Patrick Painter

Mike Kelley

07 Sep - 26 Oct 2013

© Mike Kelley
Pre And Post (1-2), 1999-2000
Photographic print
72.5 x 48 inches (184 x 122 cm) each
Edition of 5
Photo Works 1996-2001
7 September - 26 October 2013

Patrick Painter, Inc. is pleased to present Mike Kelley: “Photo Works,” a solo exhibition featuring selected photographic work by the late artist.

Before his untimely passing in early 2012, Kelley produced an enormous and dynamically diverse oeuvre, which encapsulated the intersection of his Catholic upbringing in Detroit with the politics of the working class, history, philosophy, and underground music. His art often examined dark themes such as criminality and perversion.

Drawing upon a wide variety of sources including nostalgia, Americana, architecture and memory, Black Garbage (Grassy Island [Canadian]); White Garbage (Bob Lo Island) (2001) confounds and challenges the viewer’s expectations. From his seminal Black Out (2002) exhibition with Patrick Painter, he presents us with the image of garbage as art, a stunning contradiction of trash and treasure. Part of Kelley’s The Detroit River Project, Kelley photographed images from islands in and around the Detroit River as a testament to the landmarks of his hometown. The sites and sightings of Detroit take center stage.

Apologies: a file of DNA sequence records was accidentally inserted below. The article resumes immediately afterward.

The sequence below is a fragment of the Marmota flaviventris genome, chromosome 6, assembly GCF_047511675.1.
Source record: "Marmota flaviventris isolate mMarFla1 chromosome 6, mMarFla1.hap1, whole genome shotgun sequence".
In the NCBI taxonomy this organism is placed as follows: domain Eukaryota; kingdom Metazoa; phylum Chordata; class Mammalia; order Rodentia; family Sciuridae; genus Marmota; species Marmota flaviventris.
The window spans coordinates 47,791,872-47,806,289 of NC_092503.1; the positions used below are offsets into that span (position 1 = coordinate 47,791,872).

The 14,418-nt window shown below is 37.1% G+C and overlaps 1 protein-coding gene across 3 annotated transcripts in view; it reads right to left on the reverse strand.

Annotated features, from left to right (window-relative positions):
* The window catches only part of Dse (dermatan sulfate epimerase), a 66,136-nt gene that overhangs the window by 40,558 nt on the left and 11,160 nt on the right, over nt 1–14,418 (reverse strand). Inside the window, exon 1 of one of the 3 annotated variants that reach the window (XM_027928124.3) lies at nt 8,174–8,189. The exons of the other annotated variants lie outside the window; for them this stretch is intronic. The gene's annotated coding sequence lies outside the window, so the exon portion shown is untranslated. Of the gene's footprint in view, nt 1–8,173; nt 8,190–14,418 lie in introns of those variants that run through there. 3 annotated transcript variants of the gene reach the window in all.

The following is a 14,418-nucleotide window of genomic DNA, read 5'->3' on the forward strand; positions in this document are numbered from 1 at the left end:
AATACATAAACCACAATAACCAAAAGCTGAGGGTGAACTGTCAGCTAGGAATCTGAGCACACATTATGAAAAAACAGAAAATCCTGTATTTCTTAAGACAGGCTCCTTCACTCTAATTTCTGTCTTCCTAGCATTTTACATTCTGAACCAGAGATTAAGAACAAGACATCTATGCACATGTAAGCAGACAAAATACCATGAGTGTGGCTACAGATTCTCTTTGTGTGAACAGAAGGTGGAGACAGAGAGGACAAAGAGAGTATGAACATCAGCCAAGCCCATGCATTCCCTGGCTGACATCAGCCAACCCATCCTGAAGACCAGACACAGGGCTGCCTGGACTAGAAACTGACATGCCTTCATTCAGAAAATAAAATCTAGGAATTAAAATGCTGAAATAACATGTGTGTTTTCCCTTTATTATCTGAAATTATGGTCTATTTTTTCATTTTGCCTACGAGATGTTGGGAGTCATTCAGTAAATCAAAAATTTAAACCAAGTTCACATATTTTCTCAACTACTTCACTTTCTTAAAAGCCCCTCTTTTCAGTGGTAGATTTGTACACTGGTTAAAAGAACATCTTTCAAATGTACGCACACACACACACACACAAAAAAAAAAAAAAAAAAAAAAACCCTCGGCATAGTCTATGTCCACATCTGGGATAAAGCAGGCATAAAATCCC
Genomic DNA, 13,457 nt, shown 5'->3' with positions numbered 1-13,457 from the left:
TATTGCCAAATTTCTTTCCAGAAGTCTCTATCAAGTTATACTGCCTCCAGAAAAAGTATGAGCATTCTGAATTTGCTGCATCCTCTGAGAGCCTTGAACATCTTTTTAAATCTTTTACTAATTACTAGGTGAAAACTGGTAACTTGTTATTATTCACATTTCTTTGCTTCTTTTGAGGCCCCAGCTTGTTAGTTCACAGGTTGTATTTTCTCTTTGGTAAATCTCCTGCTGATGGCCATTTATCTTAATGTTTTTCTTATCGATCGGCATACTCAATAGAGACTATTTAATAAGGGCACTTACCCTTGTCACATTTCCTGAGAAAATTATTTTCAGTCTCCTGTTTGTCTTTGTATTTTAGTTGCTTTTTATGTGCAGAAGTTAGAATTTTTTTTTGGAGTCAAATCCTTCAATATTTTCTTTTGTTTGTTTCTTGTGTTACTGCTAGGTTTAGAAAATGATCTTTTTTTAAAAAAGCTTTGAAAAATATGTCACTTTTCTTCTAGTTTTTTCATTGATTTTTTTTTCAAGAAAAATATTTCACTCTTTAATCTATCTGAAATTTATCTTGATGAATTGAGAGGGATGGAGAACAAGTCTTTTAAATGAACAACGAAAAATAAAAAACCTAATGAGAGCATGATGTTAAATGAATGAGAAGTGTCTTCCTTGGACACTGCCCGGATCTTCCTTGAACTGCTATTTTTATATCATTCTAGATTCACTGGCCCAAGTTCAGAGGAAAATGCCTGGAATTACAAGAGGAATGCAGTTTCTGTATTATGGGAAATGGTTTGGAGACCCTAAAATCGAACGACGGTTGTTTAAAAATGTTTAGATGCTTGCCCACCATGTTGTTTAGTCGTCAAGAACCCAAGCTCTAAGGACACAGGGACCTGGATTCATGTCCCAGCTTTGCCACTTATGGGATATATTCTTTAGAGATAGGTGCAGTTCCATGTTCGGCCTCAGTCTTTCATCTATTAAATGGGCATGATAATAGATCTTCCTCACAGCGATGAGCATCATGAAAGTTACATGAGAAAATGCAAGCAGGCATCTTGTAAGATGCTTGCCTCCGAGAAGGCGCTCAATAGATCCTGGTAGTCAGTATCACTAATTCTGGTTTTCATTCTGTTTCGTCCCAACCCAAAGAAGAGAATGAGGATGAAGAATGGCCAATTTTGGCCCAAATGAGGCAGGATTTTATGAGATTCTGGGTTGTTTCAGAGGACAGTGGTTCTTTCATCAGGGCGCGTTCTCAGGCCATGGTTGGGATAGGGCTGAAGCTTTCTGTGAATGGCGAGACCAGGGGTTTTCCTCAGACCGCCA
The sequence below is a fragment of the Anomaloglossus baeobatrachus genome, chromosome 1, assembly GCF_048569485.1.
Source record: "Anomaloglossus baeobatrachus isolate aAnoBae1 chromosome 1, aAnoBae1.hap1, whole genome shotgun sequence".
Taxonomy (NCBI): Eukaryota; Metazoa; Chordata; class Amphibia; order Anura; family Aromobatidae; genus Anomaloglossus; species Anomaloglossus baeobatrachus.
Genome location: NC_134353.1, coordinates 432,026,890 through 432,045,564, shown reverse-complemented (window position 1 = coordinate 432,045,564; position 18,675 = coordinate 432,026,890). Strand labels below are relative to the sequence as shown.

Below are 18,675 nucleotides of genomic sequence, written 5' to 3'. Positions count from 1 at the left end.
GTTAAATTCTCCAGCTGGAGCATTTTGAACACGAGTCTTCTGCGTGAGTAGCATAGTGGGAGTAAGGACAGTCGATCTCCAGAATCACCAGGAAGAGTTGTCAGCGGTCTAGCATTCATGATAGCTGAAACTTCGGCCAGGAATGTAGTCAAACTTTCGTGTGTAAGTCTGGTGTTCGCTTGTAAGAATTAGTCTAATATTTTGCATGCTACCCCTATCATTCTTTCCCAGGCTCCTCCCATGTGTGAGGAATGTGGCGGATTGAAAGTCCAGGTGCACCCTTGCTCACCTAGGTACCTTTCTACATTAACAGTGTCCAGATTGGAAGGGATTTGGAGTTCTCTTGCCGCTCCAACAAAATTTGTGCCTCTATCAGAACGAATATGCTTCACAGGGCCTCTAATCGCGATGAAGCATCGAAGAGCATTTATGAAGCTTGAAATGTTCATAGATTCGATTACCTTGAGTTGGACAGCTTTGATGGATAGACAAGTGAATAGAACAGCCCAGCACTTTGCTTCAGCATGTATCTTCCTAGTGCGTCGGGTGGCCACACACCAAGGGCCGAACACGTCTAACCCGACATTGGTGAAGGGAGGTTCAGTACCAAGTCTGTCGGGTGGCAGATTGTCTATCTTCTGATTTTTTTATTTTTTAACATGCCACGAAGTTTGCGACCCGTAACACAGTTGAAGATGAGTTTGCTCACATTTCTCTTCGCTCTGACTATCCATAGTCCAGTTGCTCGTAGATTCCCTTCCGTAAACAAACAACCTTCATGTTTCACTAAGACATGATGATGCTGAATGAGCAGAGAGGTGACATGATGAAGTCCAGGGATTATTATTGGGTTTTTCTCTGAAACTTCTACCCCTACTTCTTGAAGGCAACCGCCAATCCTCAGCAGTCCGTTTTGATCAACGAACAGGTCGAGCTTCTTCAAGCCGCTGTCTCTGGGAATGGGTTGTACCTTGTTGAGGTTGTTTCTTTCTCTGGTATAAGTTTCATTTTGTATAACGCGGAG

Produced by Patrick Painter Editions, The Poetry of Form: (Part of an Ongoing Attempt to Develop an Auteur Theory of Naming, (1985/96) is comprised of thirty-four black and white photographs of cave formations. They were originally shot out of books between 1984 and 1985 as part of Kelley’s project, Plato’s Cave, Rothko’s Chapel, Lincoln’s Profile, which ended with a performance at Artist’s Space in New York. His approach to rephotography differed from the established forms of appropriation used by New York Post modernists in the 1980s. Kelley conceptualized them as “recontextualizations” or “mythic insertions,” as is evidenced by the fact that he bleached out all traces of people in the photographs.

The enigmatic photograph Psychic Waveforms (Gerome Kamrowski’s Sculpture Garden, Ann Arbor, MI (2001) is the outcome of a technical malfunction. On a trip to the Detroit area in 2001, Kelley visited the artist Gerome Kamrowski in Ann Arbor to photograph his sculpture garden. Upon developing the negatives, Kelley discovered the entire roll was covered with inexplicable white chainlink-shaped wave patterns. The patterns were particularly noticeable on a strip of underexposed frames. The result is four frames combined into a single horizontal image. The piece is intended to suggest the ephemeral nature of capturing psychic activity on film.

Kelley was born in Detroit in 1954. He received his BFA from the University of Michigan (1976), and his MFA from the California Institute of the Arts in 1978. A retrospective of Kelley’s work has travelled from the Stedelijk Museum in Amsterdam (2012) to the Centre Pompidou in Paris (2013), and will reach the Museum of Modern Art PS1 in New York in October of this year. Another retrospective of Kelley’s work was recently on view at the Hangar Bicocca in Milan.

Tags: Mike Kelley